Health Care & Diseases

Hobbyists who take very good care of their tanks will rarely encounter a sick fish. Almost all health problems can be avoided by taking some preventative measures. Keep reading to learn how to prevent many medical issues, how to spot problems early on, and how to treat common fish diseases.

Pay Attention to Your Fish

To recognize problems that develop, you will need to have an understanding of what normal is for your fish. Also, there are certain things all fish never (or at least very rarely) do. For example, fish never normally gasp at the surface. Fish will only gasp at the surface if they are suffocating because of poor oxygenation, parasites, damage to their gills, etc. Other behaviors that are cause for immediate concern include shimmying, cowering, or dashing around the aquarium. If your fish exhibit any of these behaviors, consider speaking to an expert as soon as possible for assistance with a diagnosis.

In addition, a very important part of keeping a healthy aquarium is being faithful to quarantine new additions to your tank. Quarantine is a fairly easy way to give the residents of your tank a better chance of living long, healthy lives. Set up a separate aquarium as your "quarantine tank." This tank should be filtered and maintained exactly like any other tank, but there is no need to decorate it. Whenever you purchase a new fish to add to your tank, place him in the quarantine tank first to make sure he isn't sick in any way. You can also use the quarantine tank to closely observe any fish from your main tank that is acting funny or looking sickly.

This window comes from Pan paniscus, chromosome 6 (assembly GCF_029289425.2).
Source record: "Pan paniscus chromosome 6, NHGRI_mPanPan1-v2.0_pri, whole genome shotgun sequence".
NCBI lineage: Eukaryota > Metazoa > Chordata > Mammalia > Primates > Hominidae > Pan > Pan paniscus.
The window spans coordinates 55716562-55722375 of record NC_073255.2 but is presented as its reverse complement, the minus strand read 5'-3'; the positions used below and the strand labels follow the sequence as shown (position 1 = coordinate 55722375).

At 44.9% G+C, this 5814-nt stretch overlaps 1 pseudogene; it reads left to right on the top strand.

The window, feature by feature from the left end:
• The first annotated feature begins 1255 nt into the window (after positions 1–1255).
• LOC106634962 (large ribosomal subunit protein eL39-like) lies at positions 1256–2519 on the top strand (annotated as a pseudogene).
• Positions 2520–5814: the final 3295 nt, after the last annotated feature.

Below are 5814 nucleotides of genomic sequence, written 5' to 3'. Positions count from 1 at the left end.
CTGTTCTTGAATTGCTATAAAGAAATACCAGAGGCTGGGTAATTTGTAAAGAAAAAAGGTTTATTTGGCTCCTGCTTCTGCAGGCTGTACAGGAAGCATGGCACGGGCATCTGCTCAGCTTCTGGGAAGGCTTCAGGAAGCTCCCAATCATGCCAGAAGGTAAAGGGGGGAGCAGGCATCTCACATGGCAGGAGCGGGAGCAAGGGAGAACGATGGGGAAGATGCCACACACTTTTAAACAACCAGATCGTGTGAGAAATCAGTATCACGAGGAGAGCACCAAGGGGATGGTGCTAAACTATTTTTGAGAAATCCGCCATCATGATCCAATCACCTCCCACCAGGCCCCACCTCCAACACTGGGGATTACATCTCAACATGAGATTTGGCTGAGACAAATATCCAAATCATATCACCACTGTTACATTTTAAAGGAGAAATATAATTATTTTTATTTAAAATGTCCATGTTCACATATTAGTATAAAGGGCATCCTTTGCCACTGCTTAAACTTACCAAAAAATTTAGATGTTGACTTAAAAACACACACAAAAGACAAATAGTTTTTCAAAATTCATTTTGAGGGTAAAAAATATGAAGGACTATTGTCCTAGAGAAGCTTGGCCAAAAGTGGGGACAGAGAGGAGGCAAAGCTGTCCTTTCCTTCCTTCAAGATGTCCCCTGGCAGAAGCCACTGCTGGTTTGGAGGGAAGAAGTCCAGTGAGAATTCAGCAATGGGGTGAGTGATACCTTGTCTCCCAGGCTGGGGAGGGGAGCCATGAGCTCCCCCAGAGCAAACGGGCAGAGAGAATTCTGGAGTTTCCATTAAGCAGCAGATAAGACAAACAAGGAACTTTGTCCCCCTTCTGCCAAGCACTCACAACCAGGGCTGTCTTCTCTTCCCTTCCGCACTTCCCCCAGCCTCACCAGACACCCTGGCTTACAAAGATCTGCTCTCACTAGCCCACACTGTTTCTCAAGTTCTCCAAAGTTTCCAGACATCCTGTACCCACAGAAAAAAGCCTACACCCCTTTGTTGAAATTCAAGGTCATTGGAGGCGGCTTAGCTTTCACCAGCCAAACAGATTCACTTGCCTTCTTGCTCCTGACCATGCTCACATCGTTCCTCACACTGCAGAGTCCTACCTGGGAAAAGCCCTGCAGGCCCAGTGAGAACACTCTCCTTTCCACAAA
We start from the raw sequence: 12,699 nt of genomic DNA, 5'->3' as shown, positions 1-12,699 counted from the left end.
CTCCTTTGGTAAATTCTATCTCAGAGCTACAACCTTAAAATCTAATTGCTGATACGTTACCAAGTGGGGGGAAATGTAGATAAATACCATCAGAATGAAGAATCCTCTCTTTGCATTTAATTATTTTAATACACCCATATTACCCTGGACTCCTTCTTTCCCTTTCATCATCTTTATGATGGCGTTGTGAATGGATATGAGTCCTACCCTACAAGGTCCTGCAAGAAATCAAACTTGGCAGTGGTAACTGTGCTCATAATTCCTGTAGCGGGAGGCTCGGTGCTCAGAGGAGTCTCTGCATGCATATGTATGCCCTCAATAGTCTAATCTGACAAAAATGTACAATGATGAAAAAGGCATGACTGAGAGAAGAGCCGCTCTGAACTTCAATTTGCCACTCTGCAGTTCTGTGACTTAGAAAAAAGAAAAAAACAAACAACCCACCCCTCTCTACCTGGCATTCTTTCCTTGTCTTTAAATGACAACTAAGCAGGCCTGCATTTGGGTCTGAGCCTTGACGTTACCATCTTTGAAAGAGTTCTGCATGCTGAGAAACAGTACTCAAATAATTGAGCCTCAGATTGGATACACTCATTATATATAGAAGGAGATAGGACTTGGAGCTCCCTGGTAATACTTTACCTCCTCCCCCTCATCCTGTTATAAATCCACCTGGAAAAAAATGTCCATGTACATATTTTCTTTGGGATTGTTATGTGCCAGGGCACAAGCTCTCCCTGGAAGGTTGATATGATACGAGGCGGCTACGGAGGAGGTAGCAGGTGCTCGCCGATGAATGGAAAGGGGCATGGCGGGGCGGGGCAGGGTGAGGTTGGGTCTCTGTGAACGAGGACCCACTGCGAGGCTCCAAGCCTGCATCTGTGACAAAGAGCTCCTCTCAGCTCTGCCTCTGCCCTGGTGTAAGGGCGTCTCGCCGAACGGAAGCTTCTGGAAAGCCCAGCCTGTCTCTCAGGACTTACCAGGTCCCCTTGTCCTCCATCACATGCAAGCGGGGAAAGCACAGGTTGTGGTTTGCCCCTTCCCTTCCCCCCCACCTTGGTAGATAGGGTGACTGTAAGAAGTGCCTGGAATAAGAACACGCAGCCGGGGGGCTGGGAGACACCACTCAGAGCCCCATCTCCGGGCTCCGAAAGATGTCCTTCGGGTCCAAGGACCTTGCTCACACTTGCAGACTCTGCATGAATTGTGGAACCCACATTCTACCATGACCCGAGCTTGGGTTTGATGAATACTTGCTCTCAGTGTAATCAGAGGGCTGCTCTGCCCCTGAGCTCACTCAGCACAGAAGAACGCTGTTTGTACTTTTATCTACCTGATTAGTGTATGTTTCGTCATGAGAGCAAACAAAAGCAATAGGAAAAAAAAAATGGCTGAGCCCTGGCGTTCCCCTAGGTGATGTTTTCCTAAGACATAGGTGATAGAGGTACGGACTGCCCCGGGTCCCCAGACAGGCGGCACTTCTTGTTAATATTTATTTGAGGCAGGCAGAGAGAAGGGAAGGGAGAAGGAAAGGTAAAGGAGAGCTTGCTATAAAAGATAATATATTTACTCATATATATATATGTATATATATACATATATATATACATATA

While it is impossible to predict when your fish will get sick or what disease they might suffer from, it is a good idea to be somewhat knowledgeable about some common ailments and their symptoms so you can quickly give your fish the necessary treatment if you think they may be afflicted.


Ich is named for Ichthyophthirius multifiliis, the parasite that causes ich. Symptoms of ich include small, raised white spots on the body and fins, making it one of the few fish ailments that is easily identifiable. Any species can be affected by ich, and if you think one of your fish might be infected, you will need to treat all of the fish in your tank, as ich is highly contagious.

There are several ways to treat ich. The first is by raising the temperature of the tank to about 90°F. The heat will kill the parasites, and most fish will be able to tolerate this rise in temperature for several days, which is how long it will generally take to wipe out the parasites. Ich can also be treated by adding salt or an ich-specific medication to the water in the tank. Regardless of which treatment method you choose, be sure to vacuum the bottom of the tank each day, which will help to remove any incubating or dead parasites.


Fungus shows up as a white growth on fish, appearing sort of like cotton. An infection of fungus often follows another infection or injury, usually on a fish's lips or fins. Although fungus is not generally contagious, a fish suffering from fungus should immediately be moved to another tank and treated with a fish medication that is specifically formulated for fungus.